Bill Gates is making a plea for people to get prepared for a global flu epidemic. Gates said that when he was younger the primary fear was thermonuclear war and millions of dollars was spent on that fear. However, very little money has been spent to prepare for any type of epidemic. Gates said we should be focusing on microbes, not missiles.
Gates believes that the best way to handle a war on epidemics is to prepare for war, such as NATO’s war games to ensure soldiers are well-trained and ready. The community of global health needs to strengthen ways of early detection, there needs to be a health corps reserve, civilians can join, to transfer to the front lines of an epidemic, military personnel should pair up with medical personnel, and the health sector needs to run simulations to be best prepared. The amount of money that needs to be spent to be prepared is much more than the $3 trillion it would cost the global economy hit by an epidemic. It is not necessary to panic but time is of the essence, according to Gates.
Gates spoke at the Technology, Entertainment and Design (TED) conference, saying the world must get ready for the next major global crisis. Ebola is now under control, but next time could be worse. Gates said that there is plenty of technology that could contain a virus. Mobile phone proliferation means people can easily report disease locations, while satellite mapping can show where the problems are located to be able to best start a plan to keep them isolated. Vaccines can also be developed much faster, however, Gates is disappointed in the current flu vaccine issues. It seems flu vaccines are not effective enough and do not cover enough strains of the flu.
When the Ebola crisis hit, IBM gave tracking systems to authorities so detailed maps could be generated of the outbreaks learned about through text messages. The Gates Foundation was put together with his wife to tackle issues just like this. To solve issues through the help of technology. For example, the protective gear needed during the Ebola crisis would become hot inside for the workers. The Gates Foundation sent ice-pack lined vests to keep doctors and nurses cool while wearing the protective gear.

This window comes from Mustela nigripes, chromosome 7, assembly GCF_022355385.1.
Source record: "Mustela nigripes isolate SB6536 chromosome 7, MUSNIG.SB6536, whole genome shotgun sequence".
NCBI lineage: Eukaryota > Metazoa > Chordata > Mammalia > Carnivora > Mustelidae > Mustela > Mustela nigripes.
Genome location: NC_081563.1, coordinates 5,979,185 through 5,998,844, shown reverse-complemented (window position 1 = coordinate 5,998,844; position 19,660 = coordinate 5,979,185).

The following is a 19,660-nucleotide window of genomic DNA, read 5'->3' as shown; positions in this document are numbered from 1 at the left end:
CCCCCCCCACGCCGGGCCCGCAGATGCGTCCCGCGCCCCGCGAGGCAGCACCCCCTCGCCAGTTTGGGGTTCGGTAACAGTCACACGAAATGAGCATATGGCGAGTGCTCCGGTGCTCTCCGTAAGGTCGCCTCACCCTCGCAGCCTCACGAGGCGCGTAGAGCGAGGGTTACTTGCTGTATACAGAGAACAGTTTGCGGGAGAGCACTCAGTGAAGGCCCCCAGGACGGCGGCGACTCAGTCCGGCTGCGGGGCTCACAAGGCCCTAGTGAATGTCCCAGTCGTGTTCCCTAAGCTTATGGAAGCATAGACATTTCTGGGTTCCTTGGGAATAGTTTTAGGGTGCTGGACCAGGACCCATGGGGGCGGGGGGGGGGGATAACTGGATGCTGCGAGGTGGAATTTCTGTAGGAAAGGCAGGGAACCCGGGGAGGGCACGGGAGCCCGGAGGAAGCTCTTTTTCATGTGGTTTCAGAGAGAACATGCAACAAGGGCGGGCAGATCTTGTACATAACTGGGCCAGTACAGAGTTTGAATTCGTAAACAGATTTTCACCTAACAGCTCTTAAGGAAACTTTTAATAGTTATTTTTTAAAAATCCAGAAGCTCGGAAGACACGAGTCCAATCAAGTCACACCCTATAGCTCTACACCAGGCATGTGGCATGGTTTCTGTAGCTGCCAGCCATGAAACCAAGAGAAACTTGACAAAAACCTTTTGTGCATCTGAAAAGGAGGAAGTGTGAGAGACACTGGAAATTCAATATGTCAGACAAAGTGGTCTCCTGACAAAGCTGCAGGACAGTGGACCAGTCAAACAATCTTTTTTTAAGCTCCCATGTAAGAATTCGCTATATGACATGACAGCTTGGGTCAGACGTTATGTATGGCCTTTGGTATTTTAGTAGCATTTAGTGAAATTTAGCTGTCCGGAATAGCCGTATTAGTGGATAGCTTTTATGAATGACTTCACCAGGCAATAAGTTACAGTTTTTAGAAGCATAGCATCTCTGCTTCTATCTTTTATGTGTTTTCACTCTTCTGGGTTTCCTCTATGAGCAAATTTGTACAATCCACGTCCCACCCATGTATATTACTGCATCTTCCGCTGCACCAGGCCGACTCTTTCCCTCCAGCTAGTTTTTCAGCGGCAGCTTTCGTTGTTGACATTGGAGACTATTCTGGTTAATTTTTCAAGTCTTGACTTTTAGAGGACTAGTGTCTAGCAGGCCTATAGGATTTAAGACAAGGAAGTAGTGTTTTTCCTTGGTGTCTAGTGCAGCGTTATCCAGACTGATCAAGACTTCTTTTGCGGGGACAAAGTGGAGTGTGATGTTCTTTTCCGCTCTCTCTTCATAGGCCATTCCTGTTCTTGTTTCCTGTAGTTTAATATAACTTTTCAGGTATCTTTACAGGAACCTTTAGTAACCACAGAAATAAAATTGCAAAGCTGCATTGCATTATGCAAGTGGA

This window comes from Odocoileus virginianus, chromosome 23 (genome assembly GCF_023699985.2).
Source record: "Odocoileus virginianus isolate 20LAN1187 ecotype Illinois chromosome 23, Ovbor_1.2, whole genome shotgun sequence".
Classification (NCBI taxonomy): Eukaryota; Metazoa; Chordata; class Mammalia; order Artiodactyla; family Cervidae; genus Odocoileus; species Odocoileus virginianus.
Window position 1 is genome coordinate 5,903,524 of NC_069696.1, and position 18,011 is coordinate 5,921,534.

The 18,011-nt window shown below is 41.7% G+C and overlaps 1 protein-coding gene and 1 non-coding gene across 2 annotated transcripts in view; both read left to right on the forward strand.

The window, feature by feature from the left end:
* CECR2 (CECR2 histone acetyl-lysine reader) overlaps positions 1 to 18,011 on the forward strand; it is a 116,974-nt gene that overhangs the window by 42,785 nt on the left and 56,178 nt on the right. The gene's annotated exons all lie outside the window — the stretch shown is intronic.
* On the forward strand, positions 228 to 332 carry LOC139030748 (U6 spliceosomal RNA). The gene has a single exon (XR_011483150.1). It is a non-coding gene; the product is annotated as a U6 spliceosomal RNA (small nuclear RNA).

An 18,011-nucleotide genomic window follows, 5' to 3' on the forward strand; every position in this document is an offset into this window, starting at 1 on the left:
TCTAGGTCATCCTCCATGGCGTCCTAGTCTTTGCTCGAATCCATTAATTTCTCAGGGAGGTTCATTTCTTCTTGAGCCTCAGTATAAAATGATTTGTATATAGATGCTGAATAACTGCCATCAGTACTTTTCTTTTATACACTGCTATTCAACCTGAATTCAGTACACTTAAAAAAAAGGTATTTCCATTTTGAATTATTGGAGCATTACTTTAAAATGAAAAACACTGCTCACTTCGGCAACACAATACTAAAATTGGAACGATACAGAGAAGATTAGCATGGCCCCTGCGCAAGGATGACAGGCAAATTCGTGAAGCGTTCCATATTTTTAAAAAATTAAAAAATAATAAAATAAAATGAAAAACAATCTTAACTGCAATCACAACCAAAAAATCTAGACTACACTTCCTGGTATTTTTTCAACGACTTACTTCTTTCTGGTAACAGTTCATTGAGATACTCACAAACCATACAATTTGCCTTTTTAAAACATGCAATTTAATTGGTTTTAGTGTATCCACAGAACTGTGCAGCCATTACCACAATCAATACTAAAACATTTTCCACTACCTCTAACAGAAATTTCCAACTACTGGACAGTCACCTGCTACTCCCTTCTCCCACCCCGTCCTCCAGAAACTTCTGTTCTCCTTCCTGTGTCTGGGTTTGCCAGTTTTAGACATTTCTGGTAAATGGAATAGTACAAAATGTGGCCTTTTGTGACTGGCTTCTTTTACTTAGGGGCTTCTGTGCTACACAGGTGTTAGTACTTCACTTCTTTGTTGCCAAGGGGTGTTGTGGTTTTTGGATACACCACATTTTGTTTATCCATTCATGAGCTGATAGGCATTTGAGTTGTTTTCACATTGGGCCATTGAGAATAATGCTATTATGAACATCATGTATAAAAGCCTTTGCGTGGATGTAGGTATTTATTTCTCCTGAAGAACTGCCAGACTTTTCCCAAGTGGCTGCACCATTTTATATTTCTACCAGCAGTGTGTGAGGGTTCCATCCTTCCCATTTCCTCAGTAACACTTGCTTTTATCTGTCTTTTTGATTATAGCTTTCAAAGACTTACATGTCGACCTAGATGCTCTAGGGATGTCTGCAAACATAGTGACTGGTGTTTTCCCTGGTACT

Gates showed an Ebola hospital mock-up. This was to demonstrate what life was like for the healthcare workers inside the hospitals. He had delegates try on the protective suits, perform specific duties and then remove the protective gear without letting any part of the outside of the suit touch the skin. Healthcare workers make it look easier than it actually is to do.
There needs to be stronger healthcare in poorer countries and it needs to be a long-term and ongoing system. Economically sound countries need to prepare for the next epidemic. How will supplies get to the poorer countries, will there be designated hospitals in richer countries, what if the next epidemic is airborne? This is an expansion from what was learned from the Ebola epidemic, which served as a warning of what is to come.
Gates warns that the next epidemic could be more infectious and affect 10 million people. Gates predicts a highly contagious epidemic will surface within 20 years. The system failed for Ebola as 10,000 lives were lost and the system is not even close to being prepared for what is to come. The last simulation of a serious epidemic in the United States was in 2001. A “global warning and response system” needs to be put into place to handle epidemics. This system would enable the entire world to manage a naturally occurring epidemic, as well as bioterrorism. The World Health Organization (WHO) has a “Global Outbreak Alert and Response Network” that is understaffed and underfunded, however, it can be a start to expansion.
Gates presented a warning and response system blueprint. He believes it should be run by a global unit or institution, created by the United Nations. This global institution has to have the authority and funding necessary to be effective at dealing with epidemics. It also has to be able to make decisions quickly and globally. Gates also believes in expanding funding on more reliable disease-surveillance and lab testing capacities in poor countries. This is where another epidemic is likely to start to there should be a more prepared focus in this area. The world should be collectively focused on microbes, not missiles.
By Jeanette Smith